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Tyrannosaur that Swam in the Shallow End

By Dave Armstrong - 08 Apr 2013 20:30:31 GMT
Tyrannosaur that Swam in the Shallow End

Here is an idea of how somebody could have pictured a fleeing tyrannosaur as he emerged from the river after wading and swimming in pursuit of whatever species aroused his instincts that day - perhaps a female of the same species or a lumbering herbivore - Tyrannosaur image; Credit: © Shutterstock

While the two-legged dinosaurs were taller and better able to cross water than some four legged species, there is little evidence to assess how they dealt with hunting or migrating in water. Now, for the first time, some giant claw marks on the bottom of a Szechuan river bed have shed light on how they could manage to transfer their great mass across a body of water such as a river.

The University of Alberta have employed Scott Persons in the valuable role of palaeontologist within the Chinese geological establishment for a while now. What he has come up with is a new phenomenon on a well-known river route that many dinosaur species have used over vast time periods.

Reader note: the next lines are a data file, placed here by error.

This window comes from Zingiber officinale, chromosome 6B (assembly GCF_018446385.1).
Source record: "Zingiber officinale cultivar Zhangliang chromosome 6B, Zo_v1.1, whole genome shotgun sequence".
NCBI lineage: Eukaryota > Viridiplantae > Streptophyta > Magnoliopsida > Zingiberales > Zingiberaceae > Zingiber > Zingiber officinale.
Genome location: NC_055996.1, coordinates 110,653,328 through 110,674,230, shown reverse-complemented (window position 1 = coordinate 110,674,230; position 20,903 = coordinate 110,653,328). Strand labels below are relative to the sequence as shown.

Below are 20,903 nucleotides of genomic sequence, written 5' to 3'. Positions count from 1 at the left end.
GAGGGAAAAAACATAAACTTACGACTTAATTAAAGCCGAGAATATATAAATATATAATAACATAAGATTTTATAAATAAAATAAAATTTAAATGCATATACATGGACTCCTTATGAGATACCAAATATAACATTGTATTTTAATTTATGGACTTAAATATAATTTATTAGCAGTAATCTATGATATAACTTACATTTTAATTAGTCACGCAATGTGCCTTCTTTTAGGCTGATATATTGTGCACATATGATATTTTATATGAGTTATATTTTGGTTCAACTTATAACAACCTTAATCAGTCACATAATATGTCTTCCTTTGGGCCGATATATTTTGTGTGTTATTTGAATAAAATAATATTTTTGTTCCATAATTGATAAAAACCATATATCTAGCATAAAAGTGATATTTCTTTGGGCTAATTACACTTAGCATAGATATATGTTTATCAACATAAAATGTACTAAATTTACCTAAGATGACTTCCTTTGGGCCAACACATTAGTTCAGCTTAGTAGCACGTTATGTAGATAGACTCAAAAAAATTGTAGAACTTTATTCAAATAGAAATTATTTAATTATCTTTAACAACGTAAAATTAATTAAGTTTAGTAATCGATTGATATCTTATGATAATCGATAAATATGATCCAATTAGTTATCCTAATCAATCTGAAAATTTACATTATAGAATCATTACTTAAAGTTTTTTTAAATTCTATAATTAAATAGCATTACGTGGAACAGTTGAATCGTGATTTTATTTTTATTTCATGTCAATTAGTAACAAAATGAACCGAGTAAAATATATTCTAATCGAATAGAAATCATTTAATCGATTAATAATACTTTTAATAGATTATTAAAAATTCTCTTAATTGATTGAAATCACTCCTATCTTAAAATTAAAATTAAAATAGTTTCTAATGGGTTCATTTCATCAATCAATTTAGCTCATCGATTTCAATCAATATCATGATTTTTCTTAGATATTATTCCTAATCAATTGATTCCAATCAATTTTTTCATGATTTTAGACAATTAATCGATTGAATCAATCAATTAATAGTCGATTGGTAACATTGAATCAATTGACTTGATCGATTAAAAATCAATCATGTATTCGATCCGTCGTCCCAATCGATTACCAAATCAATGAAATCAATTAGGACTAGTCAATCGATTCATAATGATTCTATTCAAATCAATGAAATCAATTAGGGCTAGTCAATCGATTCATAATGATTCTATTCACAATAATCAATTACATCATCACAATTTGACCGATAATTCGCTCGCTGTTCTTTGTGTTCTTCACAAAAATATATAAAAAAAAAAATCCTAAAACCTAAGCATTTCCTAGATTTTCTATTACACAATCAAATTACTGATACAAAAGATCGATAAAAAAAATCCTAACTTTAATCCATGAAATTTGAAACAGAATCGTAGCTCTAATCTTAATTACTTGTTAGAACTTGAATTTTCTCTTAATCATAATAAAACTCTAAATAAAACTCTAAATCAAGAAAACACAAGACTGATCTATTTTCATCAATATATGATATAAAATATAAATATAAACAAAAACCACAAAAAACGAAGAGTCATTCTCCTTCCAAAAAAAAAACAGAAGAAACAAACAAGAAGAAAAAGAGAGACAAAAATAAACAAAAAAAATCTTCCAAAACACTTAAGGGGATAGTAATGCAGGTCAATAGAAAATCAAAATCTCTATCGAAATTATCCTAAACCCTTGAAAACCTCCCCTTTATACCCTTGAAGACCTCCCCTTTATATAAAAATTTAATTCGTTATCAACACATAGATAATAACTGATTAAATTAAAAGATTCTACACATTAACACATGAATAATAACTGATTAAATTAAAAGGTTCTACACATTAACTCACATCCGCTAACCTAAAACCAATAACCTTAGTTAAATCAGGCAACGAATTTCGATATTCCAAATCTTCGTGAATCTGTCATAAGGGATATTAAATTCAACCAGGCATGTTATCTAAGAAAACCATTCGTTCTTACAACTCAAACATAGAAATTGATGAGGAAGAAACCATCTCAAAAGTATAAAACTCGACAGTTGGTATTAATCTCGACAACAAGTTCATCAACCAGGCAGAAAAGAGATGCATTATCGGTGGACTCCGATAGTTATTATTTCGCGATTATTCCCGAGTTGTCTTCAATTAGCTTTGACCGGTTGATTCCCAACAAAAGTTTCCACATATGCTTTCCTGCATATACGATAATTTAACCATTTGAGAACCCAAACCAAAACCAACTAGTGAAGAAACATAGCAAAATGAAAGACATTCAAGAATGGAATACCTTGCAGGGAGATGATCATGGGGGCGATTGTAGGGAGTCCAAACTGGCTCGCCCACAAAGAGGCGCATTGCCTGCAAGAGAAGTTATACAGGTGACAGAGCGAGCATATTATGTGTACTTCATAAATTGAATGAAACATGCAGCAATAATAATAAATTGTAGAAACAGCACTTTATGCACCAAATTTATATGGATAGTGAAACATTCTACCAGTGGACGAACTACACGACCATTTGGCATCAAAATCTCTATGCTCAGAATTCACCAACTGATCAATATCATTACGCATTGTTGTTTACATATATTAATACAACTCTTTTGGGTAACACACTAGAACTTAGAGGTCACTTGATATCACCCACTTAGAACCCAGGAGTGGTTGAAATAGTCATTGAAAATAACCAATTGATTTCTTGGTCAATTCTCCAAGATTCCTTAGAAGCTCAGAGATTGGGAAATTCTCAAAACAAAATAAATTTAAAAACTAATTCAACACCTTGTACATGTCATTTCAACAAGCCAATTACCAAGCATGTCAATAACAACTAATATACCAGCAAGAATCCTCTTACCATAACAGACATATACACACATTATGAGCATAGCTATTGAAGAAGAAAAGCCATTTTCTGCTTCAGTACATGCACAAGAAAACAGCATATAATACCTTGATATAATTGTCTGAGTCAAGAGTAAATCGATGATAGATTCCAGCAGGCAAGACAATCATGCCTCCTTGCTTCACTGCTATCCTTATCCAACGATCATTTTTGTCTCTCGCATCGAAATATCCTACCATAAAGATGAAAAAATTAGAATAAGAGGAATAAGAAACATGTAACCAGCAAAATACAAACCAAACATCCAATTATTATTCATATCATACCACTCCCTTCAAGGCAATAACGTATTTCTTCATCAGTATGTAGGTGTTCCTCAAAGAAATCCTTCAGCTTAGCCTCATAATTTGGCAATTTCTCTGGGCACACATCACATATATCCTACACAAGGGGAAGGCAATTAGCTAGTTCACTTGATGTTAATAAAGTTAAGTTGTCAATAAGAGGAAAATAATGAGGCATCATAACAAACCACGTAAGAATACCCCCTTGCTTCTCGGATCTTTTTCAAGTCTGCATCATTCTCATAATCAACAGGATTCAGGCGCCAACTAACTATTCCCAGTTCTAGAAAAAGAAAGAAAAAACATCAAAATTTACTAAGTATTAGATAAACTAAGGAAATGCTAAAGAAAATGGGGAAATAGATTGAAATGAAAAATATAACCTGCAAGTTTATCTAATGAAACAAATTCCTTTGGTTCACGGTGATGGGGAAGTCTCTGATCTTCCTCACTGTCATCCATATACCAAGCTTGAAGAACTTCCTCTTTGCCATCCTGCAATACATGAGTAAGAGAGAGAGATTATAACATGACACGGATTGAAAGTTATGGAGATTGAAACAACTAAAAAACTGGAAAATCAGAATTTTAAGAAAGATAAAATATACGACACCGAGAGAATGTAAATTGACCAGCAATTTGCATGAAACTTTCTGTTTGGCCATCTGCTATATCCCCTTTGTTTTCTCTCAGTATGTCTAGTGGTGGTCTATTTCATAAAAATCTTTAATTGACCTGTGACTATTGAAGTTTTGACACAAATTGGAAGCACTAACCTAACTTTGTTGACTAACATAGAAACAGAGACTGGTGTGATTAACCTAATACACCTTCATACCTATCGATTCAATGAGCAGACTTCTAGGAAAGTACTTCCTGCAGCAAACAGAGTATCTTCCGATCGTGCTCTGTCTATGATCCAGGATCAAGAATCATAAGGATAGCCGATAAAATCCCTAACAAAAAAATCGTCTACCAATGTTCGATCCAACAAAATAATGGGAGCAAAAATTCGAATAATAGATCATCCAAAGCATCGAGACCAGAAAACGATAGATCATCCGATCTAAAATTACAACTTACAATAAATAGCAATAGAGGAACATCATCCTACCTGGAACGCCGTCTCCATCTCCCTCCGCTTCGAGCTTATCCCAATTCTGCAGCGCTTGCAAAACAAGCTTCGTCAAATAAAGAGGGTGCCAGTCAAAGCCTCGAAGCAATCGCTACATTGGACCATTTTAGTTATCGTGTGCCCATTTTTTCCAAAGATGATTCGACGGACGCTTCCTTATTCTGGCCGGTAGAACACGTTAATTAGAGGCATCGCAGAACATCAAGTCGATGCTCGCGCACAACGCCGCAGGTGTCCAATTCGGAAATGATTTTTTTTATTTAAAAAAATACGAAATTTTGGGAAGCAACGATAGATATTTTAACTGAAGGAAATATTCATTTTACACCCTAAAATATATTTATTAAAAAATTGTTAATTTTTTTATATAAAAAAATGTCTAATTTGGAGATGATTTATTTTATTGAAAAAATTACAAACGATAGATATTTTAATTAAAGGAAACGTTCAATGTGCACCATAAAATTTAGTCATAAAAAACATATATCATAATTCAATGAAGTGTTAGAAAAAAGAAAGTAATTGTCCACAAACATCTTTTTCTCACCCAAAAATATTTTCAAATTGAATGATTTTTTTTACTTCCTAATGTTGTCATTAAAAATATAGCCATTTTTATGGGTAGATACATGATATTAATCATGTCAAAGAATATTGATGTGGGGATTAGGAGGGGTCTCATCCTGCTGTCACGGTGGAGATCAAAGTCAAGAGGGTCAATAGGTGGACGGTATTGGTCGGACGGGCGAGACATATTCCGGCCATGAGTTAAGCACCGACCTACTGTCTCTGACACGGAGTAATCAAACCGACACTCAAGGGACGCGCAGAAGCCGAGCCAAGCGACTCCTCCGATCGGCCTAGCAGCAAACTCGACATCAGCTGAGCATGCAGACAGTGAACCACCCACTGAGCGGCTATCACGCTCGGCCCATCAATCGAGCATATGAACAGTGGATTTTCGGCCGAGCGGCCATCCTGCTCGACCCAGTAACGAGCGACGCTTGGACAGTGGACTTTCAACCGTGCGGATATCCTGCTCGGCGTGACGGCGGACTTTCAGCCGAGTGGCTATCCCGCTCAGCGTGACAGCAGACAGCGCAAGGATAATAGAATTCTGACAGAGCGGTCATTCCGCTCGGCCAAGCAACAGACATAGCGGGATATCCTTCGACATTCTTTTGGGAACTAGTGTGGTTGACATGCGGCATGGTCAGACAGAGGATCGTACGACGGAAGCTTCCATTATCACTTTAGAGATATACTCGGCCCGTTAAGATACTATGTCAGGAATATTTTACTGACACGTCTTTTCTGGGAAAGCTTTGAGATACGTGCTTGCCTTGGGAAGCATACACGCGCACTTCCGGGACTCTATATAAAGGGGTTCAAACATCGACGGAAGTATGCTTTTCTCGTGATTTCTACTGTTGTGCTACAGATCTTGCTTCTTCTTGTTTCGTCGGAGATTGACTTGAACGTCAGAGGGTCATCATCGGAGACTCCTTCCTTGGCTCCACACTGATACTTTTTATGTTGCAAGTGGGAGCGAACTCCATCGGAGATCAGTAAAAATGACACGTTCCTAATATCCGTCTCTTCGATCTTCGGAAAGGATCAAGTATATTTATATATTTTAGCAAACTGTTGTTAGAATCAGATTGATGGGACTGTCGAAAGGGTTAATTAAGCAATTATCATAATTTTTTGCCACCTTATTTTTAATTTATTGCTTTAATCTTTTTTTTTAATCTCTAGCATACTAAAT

What is different is that Chinese research has discovered how water levels have varied throughout seasonal or perhaps less-frequent cycles. The research team that includes Scott Person published in the Chinese Science Bulletin on April 8th.

The giant claws concerned belonged to Sinocallopteryx, or another related predatory theropod such as the tyrannosaur we have illustrated above in all his watery glory. Throughout a stretch of 15m or almost 50 feet, the scratching of the big claws were made by a one metre-long pair of legs.

The coordination of the left and right scratches confirms the presence of one bipedal animal, while the species is likely to be one of the locally common theropods that we described. Scott sees the river area as a dinosaur super highway, 100 million years ago at the end of the Cretaceous. Sauropods, even bigger than their predators, were there in abundance and hunting was the name of the theropod's game!

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Topics: Dinosaurs